Google Chrome issues warnings while blocking ESPN.com and major websites

On Saturday, February 9, 2013, I was watching Valparaiso play Cleveland State in college basketball, while checking on some sports scores. All of a sudden, a red box popped up from my Google Chrome browser which cut off the website and warned, “Danger: Malware Ahead!”

On Saturday, February 9, 2013, I was watching Valparaiso play Cleveland State in college basketball, while checking on some sports scores. All of a sudden, a red box popped up from my Google Chrome browser which cut off the website and warned, “Danger: Malware Ahead!”

Having never seen this message before, I was somewhat surprised, but also intrigued. Was this a mistake? Could ESPN.com really be infected with malware? What was really going on here?

 Those trying to reach major websites ranging from The Huffington Post to CNET and using Google’s Chrome browser may be getting blocked, as Chrome puts up a “Danger: Malware Ahead” warning.

I first noticed this last night, when I tried to reach an article at The Huffington Post, and got this warning screen: [same picture I received was here listing www.huffingtonpost.com ]

The warning said that content from Buddy TV, a “known malware distributor,” had been inserted into the Huffington Post site.

Oh dear. The culprit? A little box at the Huffington Post that pulled in headlines from the Buddy TV website, which Google yesterday considered to be malware. Today, that problem is gone.”

This posting occurred on February 4, 2013, but the implication was that all was fixed. Obviously, this is not the case, and many top tier websites are still having major problems with this.

A New Trend?

Sure, we have known for a while now that malware has spread from those deep, dark websites that enterprises and families are supposed to block to the mainline websites that everyone visits on a Saturday afternoon in mid-February. But ESPN.com? WOW!

I googled “ESPN Malware” and received this result, which does show that I am not the first person to experience this problem and write about it. Obviously, this issue goes back to at least 2011. The existence of the malware is not new, but Google’s Chrome browser now shines a new light on this trend.

Still, where does this end? Malware on mainline websites is becoming a really big deal, I think. Is this issue heading for a top story on Oprah or Good Morning America? If not, perhaps their websites will be next? Will it take someone losing $$s or perhaps filing a lawsuit for this story to go viral?    

Thank You Google!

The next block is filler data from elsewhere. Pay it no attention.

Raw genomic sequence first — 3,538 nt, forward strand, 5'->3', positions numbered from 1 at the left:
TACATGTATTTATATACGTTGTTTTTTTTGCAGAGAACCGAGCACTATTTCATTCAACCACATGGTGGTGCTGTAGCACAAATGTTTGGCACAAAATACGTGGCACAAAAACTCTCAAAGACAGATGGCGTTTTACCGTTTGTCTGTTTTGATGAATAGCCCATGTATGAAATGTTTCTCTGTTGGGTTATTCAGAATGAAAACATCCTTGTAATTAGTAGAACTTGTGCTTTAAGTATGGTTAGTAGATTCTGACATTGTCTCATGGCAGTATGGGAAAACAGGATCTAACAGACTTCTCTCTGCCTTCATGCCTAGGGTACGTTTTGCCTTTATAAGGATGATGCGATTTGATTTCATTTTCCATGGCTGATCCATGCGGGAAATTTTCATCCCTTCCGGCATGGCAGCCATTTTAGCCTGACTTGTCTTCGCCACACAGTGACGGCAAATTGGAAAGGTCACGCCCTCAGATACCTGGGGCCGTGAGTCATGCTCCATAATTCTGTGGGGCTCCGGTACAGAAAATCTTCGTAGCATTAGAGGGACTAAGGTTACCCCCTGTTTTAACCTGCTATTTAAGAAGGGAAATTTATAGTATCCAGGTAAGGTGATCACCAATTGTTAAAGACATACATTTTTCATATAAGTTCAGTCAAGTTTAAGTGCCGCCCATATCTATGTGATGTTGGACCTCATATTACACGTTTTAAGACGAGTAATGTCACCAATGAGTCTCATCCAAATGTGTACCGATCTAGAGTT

I have been critical of Google and Microsoft in the past; therefore, it is only right that I praise them for their recent actions. It seems that Google even blocked their own YouTube website yesterday. Here’s an excerpt from that article:

  “Chrome browser blocked users from multiple websites -- including its own YouTube video site -- Saturday due to suspected malware, mirroring a situation earlier in the week when ads served across the Web barred Chrome users.

Complaints on Twitter began appearing around 1 p.m. Pacific time Saturday, with users reporting varied sites -- including MercuryNews.com, YouTube, NBC News, The Verge and several smaller destinations -- returning a red Chrome malware warning….

Google did not immediately respond to an email request for comment Saturday, outside normal business hours, but said in response to Monday's incident that it does not comment on individual malware cases….”

To give a little equal time, I can also point out that Microsoft and Symantec recently brought down a large botnet – so several security teams are doing good things. Security bloggers always talk about bad news and a lack of action, so this development is important to mention. Yes, the public will see this as bad news, but it is important to shine light in dark places. This is indeed progress for the security community at large.

My View: A new milestone

     It is clear to me that we’ve reached a new milestone in computer security. Hopefully, all websites will now take more dramatic steps to eliminate malware from their websites. I know this means the ads that they serve up and more must be free of malware, and this action will not be easy or cheap to maintain over time. No doubt, the bad guys will quickly change tactics once additional protections are put in place.

But when ESPN gets blocked by Chrome on a Saturday afternoon in February – change is a coming!

What are your thoughts?

Copyright © 2013 IDG Communications, Inc.

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